Siberia Is Experiencing Record Highs — 40 Degrees Above Average

May 23rd, 2020 by  

Siberia is experiencing record high temperatures that are nearly 40 degrees Fahrenheit above average. To put things in perspective, The Washington Post writes that some areas are hotter than Washington right now. Snow cover is disappearing, sea ice is melting, and in 2020 fashion, we now have “zombie blazes” — really intense fires that are raging.

Just to show you how hot it’s been in some areas of Siberia, several stations in North Central Siberia recorded temperatures that climbed well into the 80s! That is south Louisiana temperatures. Khantanga, a town that is located north of the Arctic Circle, recorded 78 degrees Fahrenheit on Friday. The normal temperature is 32 degrees.

Image courtesy Berkeley Earth

Regarding those zombie fires, Russian officials are expecting that the summer will be the hottest the region has ever seen. They think there will be an unusually destructive fire season — last year, the fires burned 7 million acres of Siberian forests. So far this year, 1.5 million acres have burned.

Zack Labe, a graduate student at the University of California at Irvine who researches Arctic climate change, noted that there have been trends of fires showing up shortly after snow cover melts. These hot spots are showing up on satellite images and are leaving scientists wondering as to whether or not these “zombie fires” from last summer never really stopped burning. Perhaps they survived the winter by burning the layers of vegetation beneath the snow. 😬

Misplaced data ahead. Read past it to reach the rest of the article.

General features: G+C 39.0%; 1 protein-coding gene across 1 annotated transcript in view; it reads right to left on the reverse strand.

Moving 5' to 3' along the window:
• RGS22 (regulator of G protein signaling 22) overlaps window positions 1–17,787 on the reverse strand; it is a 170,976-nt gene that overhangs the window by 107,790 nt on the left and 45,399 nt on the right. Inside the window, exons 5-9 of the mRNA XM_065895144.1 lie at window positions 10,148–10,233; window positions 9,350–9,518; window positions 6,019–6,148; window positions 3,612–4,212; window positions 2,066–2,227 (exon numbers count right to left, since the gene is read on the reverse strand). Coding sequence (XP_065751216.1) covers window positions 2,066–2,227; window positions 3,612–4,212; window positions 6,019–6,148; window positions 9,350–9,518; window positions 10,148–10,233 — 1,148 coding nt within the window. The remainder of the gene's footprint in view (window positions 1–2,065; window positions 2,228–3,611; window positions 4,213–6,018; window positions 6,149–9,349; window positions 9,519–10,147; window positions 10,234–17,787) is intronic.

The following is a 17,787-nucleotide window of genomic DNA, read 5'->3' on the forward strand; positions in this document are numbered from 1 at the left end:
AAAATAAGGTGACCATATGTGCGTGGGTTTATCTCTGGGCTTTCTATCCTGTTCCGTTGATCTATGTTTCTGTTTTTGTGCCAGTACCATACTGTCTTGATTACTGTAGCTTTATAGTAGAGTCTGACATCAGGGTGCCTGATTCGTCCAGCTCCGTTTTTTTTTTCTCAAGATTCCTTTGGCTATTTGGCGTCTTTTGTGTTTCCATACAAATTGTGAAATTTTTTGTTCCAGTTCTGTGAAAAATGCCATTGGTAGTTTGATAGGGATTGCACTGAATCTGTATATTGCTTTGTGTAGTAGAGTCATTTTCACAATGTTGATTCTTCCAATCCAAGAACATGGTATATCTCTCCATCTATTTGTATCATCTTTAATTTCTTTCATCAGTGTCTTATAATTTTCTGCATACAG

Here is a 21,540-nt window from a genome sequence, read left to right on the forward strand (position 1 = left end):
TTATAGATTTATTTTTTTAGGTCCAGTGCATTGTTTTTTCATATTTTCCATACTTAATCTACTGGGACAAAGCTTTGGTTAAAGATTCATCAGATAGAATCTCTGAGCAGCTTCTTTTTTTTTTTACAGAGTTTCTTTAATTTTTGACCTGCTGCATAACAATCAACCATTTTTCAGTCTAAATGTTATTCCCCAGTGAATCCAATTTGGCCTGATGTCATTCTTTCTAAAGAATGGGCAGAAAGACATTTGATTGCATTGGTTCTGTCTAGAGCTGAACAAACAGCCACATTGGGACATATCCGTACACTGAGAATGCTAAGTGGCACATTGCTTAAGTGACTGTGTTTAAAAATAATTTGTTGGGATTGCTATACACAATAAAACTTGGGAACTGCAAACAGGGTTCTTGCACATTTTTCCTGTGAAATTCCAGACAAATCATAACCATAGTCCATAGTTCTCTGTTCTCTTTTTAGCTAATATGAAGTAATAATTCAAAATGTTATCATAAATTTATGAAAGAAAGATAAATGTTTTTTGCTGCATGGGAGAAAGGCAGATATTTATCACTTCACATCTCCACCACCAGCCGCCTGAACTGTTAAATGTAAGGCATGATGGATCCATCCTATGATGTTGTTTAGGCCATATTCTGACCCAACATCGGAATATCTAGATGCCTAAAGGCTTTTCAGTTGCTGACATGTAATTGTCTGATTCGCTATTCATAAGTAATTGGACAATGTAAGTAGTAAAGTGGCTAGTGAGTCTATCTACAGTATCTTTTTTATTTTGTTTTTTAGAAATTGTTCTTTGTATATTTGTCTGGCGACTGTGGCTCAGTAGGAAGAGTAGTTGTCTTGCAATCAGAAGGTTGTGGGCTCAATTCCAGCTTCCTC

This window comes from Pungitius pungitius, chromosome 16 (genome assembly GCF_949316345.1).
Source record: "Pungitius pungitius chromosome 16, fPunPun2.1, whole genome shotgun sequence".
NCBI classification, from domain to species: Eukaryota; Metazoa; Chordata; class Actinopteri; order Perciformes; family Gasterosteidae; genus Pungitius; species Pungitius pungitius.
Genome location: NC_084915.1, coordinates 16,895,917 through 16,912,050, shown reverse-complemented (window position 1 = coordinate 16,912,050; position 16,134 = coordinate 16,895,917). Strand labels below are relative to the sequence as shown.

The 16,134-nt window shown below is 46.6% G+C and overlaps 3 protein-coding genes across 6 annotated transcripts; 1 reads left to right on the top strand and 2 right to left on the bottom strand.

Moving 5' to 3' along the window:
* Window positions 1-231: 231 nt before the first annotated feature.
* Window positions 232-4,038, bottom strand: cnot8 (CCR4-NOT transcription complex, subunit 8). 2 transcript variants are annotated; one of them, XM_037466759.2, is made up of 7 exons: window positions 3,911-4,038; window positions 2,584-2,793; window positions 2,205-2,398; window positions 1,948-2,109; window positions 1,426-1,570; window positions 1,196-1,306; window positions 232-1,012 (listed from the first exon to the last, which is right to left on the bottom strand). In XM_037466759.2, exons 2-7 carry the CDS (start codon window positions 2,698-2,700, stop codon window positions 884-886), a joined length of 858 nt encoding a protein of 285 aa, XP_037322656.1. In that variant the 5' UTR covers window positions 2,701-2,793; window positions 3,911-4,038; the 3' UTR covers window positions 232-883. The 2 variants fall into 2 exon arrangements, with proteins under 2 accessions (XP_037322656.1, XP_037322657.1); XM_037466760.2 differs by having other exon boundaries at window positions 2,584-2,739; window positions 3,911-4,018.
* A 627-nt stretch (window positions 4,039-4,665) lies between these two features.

Regarding the sea ice melting in the Kara Sea, Labe noted that it recently reached a record low for the date. The ice cover is thinner than average along the entire coastline of northern Siberia, and he said that the warmth is likely conditioning the ice to melt further by melting snow cover lying on top of the ice.

One theory is that the polar vortex is creating the record warmth. Siberia had a mild winter, while on the opposite side of the globe, Antarctica had a really warm summer and its own heatwave back in February. Whether we want to admit it or not, our poles are having record heat and major changes keep coming. That disrupts one ecosystem after another.


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